This presentation draws from evidence-based practice and personal experience to recommend ten instructional strategies for effective preservice and inservice training of classroom teachers, both in general and special education, on the use of ABA principles and procedures. Among the points discussed are: 1. Recognize that linear analysis does not come naturally to some teachers and paradigm shift is challenging. 2. Insist on precision in operational definitions of principles and procedures. 3. Define principles by function; separate intention from effect. 4. Provide visual diagramming as well as verbal definitions to assist in mastery. 5. Supply many examples and non-examples in teaching concepts. 6. Apply principles and procedures in real classroom settings, using strong research designs and reporting results. 7. Teach data collection, research design, and visual analysis of data. 8. Use components of a Personalized System of Instruction such as study guides, frequent testing over small units, mastery criteria, tutoring, and retake options. 9. Teach formal APA writing style in small units with multiple examples, immediate feedback, and required revision. 10. Arrange for public presentation of applied research, with opportunities for recognition of effort and/or effectiveness.

An Empirical Evaluation of Different Active Responding Formats in Taiwanese College Classrooms
Domain: Applied Research
PEI-FANG WU (National Kaohsiung Normal University)
Abstract: Active Student Responding (ASR), such as the use of response cards, choral responding, or guided notes, has shown to be an effective approach in engaging students in learning. However, there have been very few studies directly compare different formats of choral responding questions on the effects of students' learning. This presentation contained two studies. In Study 1, an alternating treatment design replicated across two classes was used to compare the use of three different question formats in the choral responding strategy: multiple-choice, true-false and fill-in-blank questions. The dependent variable was the performance on post-session quizzes, which contained mixed question formats (e.g., multiple-choice, fill-in-blank and short-answer questions). Data showed the true-false type of questions produced slightly higher post-quiz scores than other formats for both classes. There were mixed results for short answer and multiple-choice questions on post-quiz scores. Study 2 replicated Study 1, except the participants were required to produce textual responses rather than choral responses. In addition, post-session quizzes contained different question formats, including true-false, multiple- choice, and fill-in-blank questions. It showed mixed results using different types of questions. Overall, the two studies showed different question formats did not produce differential effects on students' post-session quizzes. Educational applications, limitations, and direction for future research will be discussed.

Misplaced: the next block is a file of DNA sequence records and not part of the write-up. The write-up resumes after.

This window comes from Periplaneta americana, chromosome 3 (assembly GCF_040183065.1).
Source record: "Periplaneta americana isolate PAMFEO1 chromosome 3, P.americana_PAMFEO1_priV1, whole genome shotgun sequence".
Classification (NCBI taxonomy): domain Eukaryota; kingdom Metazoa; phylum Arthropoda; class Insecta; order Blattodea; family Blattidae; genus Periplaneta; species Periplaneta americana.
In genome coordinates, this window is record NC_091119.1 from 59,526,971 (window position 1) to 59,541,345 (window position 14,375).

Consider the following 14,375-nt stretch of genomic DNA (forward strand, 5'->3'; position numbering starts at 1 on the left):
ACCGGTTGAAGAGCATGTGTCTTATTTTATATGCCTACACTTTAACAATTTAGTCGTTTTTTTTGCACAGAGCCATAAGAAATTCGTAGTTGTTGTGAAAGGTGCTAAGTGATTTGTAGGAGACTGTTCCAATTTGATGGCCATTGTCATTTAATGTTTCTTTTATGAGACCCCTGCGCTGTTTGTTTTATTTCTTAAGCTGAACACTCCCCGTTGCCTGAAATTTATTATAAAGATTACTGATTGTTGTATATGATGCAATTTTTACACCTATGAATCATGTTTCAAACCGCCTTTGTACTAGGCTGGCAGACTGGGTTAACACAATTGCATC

Teaching ABA to Front-Line Staff in Neuropsychiatry--Key Strategies and Long-Term Outcomes

Domain: Service Delivery
MARY ROBERTA HOADLEY (Parley Services Limited)

Applied Behavior Analytic teaching programs were provided in 2008 and again in 2012 to staff in two regional neuropsychiatric facilities that assess and treat patients/residents with aggravated behaviors and complex neuropsychiatric presentations. This presentation includes a review of specific topics and strategies that were successfully taught to both professional and non-professional staff; were meaningful and had a good contextual fit to facilities; significantly reduced the use of aversive seclusion and restraint punishment procedures; and had a long-term influence on increasing the use of evidence-based ABA treatment practices and positive behavior supports. The session will identify behavioral strategies with a good contextual fit for facility supports, as well as technically sound practices that can be taught and implemented successfully (systematically and with fidelity) by most non-ABA personnel. Evidence of the impact of ABA teaching in the programs will be included. The on-site support required to ensure staff follow-through of behavioral best practices will be reported as facility feedback and data on the outcomes, which were presented by hospital staff at a Neuropsychiatry conference. A bibliography of supporting research is available.